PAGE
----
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You might've seen the TV ratings for the 2018-2019 season just came out, showing The Late Show With Stephen Colbert as the winner in both overall viewers and in the 18-49 demo. That's the first time The Late Show has averaged at the top of the 18-49 ratings in 25 years, since David Letterman hosted the show during the Clinton era.
The Tonight Show Starring Jimmy Fallon is apparently feeling the heat at this loss. The Tonight Show is usually king of late night, and Fallon had been at least holding on to the demo win year-to-year. Not anymore. The ratings were close, it wasn't a runaway, but CBS' The Late Show gets to take the win for all of last season, and that's reportedly causing some friction behind-the-scenes at NBC's Tonight Show.
According to Page Six, there's some tension between The Tonight Show's new showrunner Jim Bell and Lorne Michaels, who spearheaded Jimmy Fallon's rise from SNL to Late Night and now The Tonight Show. Bell came to Tonight with Today Show news credentials, reportedly to give the late night show some political news heft. That seems to be part of the tension, with Page Six being told "an anguished Bell" was "sniping" at Lorne Michaels for being "stuck in the past" when Bell thinks Fallon needs to reinvent himself to compete in the late night ratings.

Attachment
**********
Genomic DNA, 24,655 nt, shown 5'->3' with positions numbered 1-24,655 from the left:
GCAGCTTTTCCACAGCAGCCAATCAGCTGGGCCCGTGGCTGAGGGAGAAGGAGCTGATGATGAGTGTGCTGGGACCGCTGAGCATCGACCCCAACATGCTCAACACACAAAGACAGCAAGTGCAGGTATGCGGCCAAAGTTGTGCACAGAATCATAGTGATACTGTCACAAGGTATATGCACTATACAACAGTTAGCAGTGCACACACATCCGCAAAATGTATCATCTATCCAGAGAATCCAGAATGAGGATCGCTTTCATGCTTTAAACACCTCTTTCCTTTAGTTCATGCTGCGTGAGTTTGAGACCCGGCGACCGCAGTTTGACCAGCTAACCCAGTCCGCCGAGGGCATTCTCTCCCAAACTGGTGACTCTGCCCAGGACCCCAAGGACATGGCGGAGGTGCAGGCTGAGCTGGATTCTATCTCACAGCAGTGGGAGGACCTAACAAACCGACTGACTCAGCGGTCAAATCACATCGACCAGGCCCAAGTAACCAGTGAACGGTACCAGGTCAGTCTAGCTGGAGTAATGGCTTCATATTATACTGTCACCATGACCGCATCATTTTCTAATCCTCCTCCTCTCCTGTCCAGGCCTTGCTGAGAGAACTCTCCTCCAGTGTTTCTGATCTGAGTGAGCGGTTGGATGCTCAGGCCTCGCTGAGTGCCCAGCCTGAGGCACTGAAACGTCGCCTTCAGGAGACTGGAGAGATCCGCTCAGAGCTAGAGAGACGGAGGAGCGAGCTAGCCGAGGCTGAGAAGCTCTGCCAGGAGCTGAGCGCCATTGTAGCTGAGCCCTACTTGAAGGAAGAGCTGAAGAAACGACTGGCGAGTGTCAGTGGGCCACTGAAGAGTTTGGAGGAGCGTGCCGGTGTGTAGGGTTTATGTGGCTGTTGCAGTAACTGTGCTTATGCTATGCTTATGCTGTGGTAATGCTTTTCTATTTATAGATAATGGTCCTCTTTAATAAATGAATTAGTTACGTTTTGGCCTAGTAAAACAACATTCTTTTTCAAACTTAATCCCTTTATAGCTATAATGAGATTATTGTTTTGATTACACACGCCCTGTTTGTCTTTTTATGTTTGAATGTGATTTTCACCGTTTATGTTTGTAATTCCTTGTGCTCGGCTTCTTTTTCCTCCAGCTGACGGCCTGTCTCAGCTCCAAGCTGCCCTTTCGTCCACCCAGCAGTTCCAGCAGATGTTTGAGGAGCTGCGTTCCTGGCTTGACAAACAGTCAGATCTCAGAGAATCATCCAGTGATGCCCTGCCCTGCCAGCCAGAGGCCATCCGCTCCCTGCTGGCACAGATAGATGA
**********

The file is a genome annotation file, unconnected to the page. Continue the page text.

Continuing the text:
Page Six also mentioned two other recent Tonight Show departures. Jimmy Fallon's longtime producer Katie Hockmeyer, who had been with Fallon since he took on Late Night in 2009, left her job not long after her return from maternity leave. An NBC executive told Page Six she's still an employee at the company, but it wasn't clear what her role was anymore.
One of The Tonight Show's other showrunners, Mike DiCenzo, also quit just a few months ago, after working with Jimmy Fallon for a decade. He said he "just felt it was time." Shortly after that announcement, Jim Bell took over The Tonight Show.
Jim Bell has been the "executive in charge" for seven months now, but apparently there's a hierarchy clash since Lorne Michaels is technically the senior executive producer.
As that battle behind-the-scenes plays out, Stephen Colbert appears to be the victor. Remember when he was struggling in his first year? After David Letterman retired from The Late Show in 2015, Colbert had a rough start to his tenure. But look at him now.
According to TheWrap, The Late Show ended the season with an average 18-49 rating of 0.52, just over The Tonight Show's 0.51 and Jimmy Kimmel Live's 0.38.
All three network late night shows lost viewers this past year, but The Late Show lost the fewest with a drop of just 2%. The Tonight Show had a drop of 9% with Jimmy Kimmel Live at 10%.
NBC touted The Tonight Show's social media reach, noting that it's the most popular late night show on YouTube. Those digital metrics may be of increasing importance moving forward, as the entire viewing landscape changes. Many viewers do just click on late night clips the next day, rather than watching entire episodes during their "live" (but not really live) timeslots.